The 5th Queer Screen Film Fest was an amazing week! Over 4,000 people, 14 features, 6 shorts,1 filmmaker event, 9 sold-out sessions, 9 Australian premieres, 3 free screenings, 1 outdoor screening and 5 festival guests including Zachary Booth, star of opening night film After Louie!
The 24th Mardi Gras Film Festival was the biggest year in recent Festival history with 21,000 attendees – a 23 per cent increase from 2016 – and 100 screenings and events. We warmly welcomed international guests to 40, including filmmakers, activists, advocates, GLAAD and festival directors from the Asia Pacific Queer Film Festival Alliance. It was amazing to be able to share ideas in the international community – but even more so, it was just plain fun with so many parties, panels and the Opening and Closing Night Galas.
Queer Screen Film Fest 2016
The 4th Queer Screen Film Fest was expanded to include screenings in Canberra and the Blue Mountains, as well as a popular and fun free screening of Inside Out in Sydney Park.
The opening night film was the brilliant Other People by Chris Kelly, and was one of many films to sell out. Another hightlight was 2 screenings of Amost Adults, which included a visit by star Elise Bauman. With 4000 people in attendance, two encore screenings, and loads of award winning films, this was our largest QSFF yet.
Mardi Gras Film Festival 2016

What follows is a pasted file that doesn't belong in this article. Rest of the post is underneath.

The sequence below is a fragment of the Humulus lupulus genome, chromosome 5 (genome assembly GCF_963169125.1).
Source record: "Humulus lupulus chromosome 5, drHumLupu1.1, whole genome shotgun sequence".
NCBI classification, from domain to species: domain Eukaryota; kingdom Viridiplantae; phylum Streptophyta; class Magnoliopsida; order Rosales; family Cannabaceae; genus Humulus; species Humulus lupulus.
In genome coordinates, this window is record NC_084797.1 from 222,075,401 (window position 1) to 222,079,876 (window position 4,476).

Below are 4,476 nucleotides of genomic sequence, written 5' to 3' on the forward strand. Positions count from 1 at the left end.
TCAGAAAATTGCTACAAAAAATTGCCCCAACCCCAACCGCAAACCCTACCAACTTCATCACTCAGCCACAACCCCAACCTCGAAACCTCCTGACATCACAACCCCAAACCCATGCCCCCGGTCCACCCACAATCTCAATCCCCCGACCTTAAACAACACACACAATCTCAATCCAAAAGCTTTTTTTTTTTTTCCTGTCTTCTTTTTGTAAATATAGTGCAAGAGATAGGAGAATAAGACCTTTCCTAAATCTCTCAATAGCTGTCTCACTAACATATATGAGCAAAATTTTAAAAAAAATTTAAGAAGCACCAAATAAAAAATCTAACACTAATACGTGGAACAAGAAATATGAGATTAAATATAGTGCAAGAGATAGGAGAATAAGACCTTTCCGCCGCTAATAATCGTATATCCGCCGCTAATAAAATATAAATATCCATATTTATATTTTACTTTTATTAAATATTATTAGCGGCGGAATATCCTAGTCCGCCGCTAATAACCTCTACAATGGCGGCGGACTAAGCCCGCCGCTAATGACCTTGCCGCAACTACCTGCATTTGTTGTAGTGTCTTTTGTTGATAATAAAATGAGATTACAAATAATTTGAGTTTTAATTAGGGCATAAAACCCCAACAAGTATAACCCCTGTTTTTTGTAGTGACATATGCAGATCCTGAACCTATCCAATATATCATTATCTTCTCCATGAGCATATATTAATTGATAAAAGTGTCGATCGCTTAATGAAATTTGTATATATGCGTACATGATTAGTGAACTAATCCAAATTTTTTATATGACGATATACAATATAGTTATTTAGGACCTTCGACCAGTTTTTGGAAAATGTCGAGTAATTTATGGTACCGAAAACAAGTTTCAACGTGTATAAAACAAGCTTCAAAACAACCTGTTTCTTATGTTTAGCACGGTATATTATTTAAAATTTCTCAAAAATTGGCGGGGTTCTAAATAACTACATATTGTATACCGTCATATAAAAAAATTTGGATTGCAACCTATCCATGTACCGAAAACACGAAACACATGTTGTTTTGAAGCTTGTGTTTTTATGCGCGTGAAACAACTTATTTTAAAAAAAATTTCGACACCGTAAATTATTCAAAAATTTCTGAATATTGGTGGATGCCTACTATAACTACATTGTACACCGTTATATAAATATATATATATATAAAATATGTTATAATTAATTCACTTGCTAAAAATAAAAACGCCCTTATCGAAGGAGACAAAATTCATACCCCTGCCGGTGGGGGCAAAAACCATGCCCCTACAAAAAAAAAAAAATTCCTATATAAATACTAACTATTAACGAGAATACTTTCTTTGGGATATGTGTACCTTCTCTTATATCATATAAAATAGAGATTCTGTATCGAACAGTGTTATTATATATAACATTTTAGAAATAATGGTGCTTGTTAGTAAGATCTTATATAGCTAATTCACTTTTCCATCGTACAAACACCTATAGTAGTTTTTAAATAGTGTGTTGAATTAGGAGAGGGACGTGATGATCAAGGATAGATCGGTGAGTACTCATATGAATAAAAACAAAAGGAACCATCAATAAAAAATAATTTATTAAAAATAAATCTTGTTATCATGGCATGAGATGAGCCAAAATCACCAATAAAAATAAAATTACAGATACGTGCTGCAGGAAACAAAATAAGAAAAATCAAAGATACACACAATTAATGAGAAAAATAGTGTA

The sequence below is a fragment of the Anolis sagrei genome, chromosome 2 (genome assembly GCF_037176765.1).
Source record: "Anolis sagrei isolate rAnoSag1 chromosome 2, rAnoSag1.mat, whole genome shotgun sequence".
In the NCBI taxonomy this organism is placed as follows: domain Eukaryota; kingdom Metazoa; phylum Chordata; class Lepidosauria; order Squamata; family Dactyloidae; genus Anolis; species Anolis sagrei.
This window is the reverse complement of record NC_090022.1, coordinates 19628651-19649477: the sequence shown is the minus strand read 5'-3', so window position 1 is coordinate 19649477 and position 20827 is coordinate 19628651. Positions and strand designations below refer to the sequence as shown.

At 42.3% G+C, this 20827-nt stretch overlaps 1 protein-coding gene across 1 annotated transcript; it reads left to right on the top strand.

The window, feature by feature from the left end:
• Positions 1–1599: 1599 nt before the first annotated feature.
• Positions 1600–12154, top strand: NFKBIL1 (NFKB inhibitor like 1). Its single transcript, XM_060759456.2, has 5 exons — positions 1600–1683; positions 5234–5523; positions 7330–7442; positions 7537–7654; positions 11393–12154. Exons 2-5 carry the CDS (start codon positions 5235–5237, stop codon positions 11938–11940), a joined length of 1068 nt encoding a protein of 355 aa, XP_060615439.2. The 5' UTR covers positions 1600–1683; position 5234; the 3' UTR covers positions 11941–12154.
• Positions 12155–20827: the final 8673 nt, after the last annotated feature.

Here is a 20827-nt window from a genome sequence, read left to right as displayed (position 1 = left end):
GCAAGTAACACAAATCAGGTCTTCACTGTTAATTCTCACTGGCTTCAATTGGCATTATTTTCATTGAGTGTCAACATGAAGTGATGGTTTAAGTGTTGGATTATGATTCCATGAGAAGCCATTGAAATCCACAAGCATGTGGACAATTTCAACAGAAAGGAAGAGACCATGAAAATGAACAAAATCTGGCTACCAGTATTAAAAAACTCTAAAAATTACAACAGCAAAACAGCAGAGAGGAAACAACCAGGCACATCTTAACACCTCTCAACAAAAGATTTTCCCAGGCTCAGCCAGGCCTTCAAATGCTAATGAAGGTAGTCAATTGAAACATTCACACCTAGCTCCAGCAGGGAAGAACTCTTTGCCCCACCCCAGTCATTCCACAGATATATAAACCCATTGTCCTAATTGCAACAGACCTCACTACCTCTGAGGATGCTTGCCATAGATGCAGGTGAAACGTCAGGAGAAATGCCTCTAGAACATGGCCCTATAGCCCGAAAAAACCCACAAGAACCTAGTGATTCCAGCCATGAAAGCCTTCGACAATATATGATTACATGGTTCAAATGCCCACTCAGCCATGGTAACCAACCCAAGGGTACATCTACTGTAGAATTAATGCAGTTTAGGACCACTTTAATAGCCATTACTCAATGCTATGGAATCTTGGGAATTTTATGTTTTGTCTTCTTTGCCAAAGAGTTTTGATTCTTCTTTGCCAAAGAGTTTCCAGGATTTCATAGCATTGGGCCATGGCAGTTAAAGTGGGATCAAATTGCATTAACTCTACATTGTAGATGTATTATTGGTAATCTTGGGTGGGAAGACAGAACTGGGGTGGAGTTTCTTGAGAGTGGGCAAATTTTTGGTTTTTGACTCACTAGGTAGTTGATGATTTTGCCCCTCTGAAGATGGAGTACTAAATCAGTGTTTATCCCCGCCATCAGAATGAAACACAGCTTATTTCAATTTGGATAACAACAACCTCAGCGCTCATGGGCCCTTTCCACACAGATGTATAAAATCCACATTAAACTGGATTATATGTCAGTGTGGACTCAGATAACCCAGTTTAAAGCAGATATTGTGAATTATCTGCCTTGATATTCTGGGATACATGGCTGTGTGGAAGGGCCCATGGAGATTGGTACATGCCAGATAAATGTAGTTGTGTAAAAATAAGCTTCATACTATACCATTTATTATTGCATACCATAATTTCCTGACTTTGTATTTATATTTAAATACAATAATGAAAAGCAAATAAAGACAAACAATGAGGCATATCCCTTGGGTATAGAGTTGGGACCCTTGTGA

Queer Screen’s 23rd Mardi Gras Festival was one of the biggest yet, with 80 screenings and 17,000 people in attendance. For the first time it included a Blue Mountains program.
24 sessions were sold out, and 10 international filmmakers were in town to introduce their films. The audience award for best feature film went to Starting From… Now! by Julie Kalceff, and the My Queer Career prize for Best Film went to The Summer of ABC Burns by Dannika Horvat.
2016 also included a ‘Focus on Sport’ program and screening of the documentary Out to Win, which included a panel featuring Ian Thorpe and Matthew Mitcham.
Queer Screen Film Fest 2015
The 3rd Queer Screen Film Fest featured several Australian Premiere screenings, an Australian Showcase presentation of a new LGBTI film by Tony Ayres, some massive star-studded Hollywood dramas, and the best queer docos from around the world. Attendance was 4,000 people
The opening night film was the tender and interesting Boulevard staring Robin Williams in his final dramatic role. Perhaps even more hotly anticipated was closing night film, Freeheld starring Ellen Page and Julianne Moore. Both nights sold out, as did many others of the 12 screenings including Grandma and Tab Hunter Confidential.